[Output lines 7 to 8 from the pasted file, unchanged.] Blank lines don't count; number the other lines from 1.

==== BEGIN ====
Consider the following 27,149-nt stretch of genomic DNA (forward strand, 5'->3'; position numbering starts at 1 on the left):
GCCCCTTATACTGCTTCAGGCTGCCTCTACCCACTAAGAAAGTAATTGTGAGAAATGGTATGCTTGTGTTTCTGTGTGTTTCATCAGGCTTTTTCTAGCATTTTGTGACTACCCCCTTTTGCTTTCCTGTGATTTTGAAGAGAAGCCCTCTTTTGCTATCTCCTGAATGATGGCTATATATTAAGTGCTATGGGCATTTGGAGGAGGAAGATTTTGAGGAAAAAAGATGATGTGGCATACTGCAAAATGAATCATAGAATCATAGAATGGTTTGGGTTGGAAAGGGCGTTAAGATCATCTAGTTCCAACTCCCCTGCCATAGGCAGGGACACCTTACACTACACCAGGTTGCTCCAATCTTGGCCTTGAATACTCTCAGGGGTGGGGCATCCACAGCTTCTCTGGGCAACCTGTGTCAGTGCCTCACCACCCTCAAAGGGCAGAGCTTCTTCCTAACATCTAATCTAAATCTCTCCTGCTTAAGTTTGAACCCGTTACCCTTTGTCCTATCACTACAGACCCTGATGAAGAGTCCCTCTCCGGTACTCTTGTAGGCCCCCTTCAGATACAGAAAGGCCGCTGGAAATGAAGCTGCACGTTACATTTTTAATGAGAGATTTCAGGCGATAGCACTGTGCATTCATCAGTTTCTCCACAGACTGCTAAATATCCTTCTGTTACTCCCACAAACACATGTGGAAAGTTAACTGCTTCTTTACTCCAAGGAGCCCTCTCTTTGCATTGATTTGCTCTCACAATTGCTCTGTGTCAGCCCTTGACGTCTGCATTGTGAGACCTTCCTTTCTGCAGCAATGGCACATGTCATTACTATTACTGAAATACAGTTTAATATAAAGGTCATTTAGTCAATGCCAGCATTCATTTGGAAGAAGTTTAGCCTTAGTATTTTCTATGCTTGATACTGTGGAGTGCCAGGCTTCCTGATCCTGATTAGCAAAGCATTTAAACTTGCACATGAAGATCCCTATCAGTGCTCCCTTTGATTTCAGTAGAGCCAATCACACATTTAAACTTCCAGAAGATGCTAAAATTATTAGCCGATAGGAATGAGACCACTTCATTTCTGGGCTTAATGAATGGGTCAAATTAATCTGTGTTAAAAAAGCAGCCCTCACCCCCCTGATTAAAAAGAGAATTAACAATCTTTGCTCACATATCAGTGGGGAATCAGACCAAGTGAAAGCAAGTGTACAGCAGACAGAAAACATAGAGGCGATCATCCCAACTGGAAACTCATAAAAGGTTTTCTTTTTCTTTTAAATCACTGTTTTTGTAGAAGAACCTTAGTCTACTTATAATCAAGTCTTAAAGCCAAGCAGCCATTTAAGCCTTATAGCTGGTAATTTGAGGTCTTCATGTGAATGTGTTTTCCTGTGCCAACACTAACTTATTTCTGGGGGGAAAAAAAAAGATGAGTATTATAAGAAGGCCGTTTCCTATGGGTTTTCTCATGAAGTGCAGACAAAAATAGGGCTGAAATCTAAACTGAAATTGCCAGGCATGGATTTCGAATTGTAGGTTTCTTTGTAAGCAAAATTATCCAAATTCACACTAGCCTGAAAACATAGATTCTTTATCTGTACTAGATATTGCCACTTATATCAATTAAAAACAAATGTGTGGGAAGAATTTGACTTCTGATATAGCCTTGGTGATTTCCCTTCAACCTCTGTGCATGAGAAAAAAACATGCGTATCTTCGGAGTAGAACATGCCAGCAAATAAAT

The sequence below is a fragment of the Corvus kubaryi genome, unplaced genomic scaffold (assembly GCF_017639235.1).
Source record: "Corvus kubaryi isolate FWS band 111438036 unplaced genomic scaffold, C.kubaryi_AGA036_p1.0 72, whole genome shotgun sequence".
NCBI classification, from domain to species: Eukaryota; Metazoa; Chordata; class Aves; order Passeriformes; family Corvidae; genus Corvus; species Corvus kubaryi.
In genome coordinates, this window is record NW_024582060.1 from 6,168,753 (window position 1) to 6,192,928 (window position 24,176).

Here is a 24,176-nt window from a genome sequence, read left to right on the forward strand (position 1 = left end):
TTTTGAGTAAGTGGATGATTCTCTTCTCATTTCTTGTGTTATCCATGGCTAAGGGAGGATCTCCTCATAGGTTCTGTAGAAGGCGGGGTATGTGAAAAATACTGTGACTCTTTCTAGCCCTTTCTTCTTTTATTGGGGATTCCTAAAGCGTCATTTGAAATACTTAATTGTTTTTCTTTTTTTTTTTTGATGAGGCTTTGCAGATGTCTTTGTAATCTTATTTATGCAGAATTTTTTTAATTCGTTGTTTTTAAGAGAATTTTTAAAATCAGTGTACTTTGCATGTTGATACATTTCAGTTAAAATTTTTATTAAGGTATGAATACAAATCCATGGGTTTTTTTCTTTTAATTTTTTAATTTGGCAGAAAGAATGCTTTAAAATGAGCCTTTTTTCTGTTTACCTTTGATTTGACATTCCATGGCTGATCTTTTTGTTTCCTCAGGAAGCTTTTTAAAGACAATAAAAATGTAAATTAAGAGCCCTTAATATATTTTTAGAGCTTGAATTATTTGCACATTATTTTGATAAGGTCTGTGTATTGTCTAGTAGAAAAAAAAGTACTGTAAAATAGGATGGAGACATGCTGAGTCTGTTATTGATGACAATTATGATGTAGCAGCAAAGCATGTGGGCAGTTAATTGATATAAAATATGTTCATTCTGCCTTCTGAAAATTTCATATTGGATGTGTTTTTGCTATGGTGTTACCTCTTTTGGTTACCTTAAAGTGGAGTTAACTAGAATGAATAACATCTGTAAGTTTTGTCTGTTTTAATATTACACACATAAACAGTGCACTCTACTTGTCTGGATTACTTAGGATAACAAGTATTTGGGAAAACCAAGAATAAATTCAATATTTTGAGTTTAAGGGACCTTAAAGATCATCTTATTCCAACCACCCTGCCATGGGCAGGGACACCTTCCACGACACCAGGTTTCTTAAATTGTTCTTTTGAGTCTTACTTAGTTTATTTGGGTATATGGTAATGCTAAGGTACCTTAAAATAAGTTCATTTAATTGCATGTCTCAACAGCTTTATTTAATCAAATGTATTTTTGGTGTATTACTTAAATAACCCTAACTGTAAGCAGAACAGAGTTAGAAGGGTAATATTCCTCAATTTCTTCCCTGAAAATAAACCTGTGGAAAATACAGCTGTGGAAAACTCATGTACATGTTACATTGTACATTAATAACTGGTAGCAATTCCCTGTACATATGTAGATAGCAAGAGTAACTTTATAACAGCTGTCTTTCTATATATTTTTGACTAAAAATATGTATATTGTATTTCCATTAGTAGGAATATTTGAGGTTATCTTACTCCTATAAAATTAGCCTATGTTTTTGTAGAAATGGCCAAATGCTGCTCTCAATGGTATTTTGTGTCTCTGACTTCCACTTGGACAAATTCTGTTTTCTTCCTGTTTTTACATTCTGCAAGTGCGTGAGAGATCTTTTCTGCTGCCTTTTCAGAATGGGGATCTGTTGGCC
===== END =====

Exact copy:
Here is a 24,176-nt window from a genome sequence, read left to right on the forward strand (position 1 = left end):
TTTTGAGTAAGTGGATGATTCTCTTCTCATTTCTTGTGTTATCCATGGCTAAGGGAGGATCTCCTCATAGGTTCTGTAGAAGGCGGGGTATGTGAAAAATACTGTGACTCTTTCTAGCCCTTTCTTCTTTTATTGGGGATTCCTAAAGCGTCATTTGAAATACTTAATTGTTTTTCTTTTTTTTTTTTGATGAGGCTTTGCAGATGTCTTTGTAATCTTATTTATGCAGAATTTTTTTAATTCGTTGTTTTTAAGAGAATTTTTAAAATCAGTGTACTTTGCATGTTGATACATTTCAGTTAAAATTTTTATTAAGGTATGAATACAAATCCATGGGTTTTTTTCTTTTAATTTTTTAATTTGGCAGAAAGAATGCTTTAAAATGAGCCTTTTTTCTGTTTACCTTTGATTTGACATTCCATGGCTGATCTTTTTGTTTCCTCAGGAAGCTTTTTAAAGACAATAAAAATGTAAATTAAGAGCCCTTAATATATTTTTAGAGCTTGAATTATTTGCACATTATTTTGATAAGGTCTGTGTATTGTCTAGTAGAAAAAAAAGTACTGTAAAATAGGATGGAGACATGCTGAGTCTGTTATTGATGACAATTATGATGTAGCAGCAAAGCATGTGGGCAGTTAATTGATATAAAATATGTTCATTCTGCCTTCTGAAAATTTCATATTGGATGTGTTTTTGCTATGGTGTTACCTCTTTTGGTTACCTTAAAGTGGAGTTAACTAGAATGAATAACATCTGTAAGTTTTGTCTGTTTTAATATTACACACATAAACAGTGCACTCTACTTGTCTGGATTACTTAGGATAACAAGTATTTGGGAAAACCAAGAATAAATTCAATATTTTGAGTTTAAGGGACCTTAAAGATCATCTTATTCCAACCACCCTGCCATGGGCAGGGACACCTTCCACGACACCAGGTTTCTTAAATTGTTCTTTTGAGTCTTACTTAGTTTATTTGGGTATATGGTAATGCTAAGGTACCTTAAAATAAGTTCATTTAATTGCATGTCTCAACAGCTTTATTTAATCAAATGTATTTTTGGTGTATTACTTAAATAACCCTAACTGTAAGCAGAACAGAGTTAGAAGGGTAATATTCCTCAATTTCTTCCCTGAAAATAAACCTGTGGAAAATACAGCTGTGGAAAACTCATGTACATGTTACATTGTACATTAATAACTGGTAGCAATTCCCTGTACATATGTAGATAGCAAGAGTAACTTTATAACAGCTGTCTTTCTATATATTTTTGACTAAAAATATGTATATTGTATTTCCATTAGTAGGAATATTTGAGGTTATCTTACTCCTATAAAATTAGCCTATGTTTTTGTAGAAATGGCCAAATGCTGCTCTCAATGGTATTTTGTGTCTCTGACTTCCACTTGGACAAATTCTGTTTTCTTCCTGTTTTTACATTCTGCAAGTGCGTGAGAGATCTTTTCTGCTGCCTTTTCAGAATGGGGATCTGTTGGCC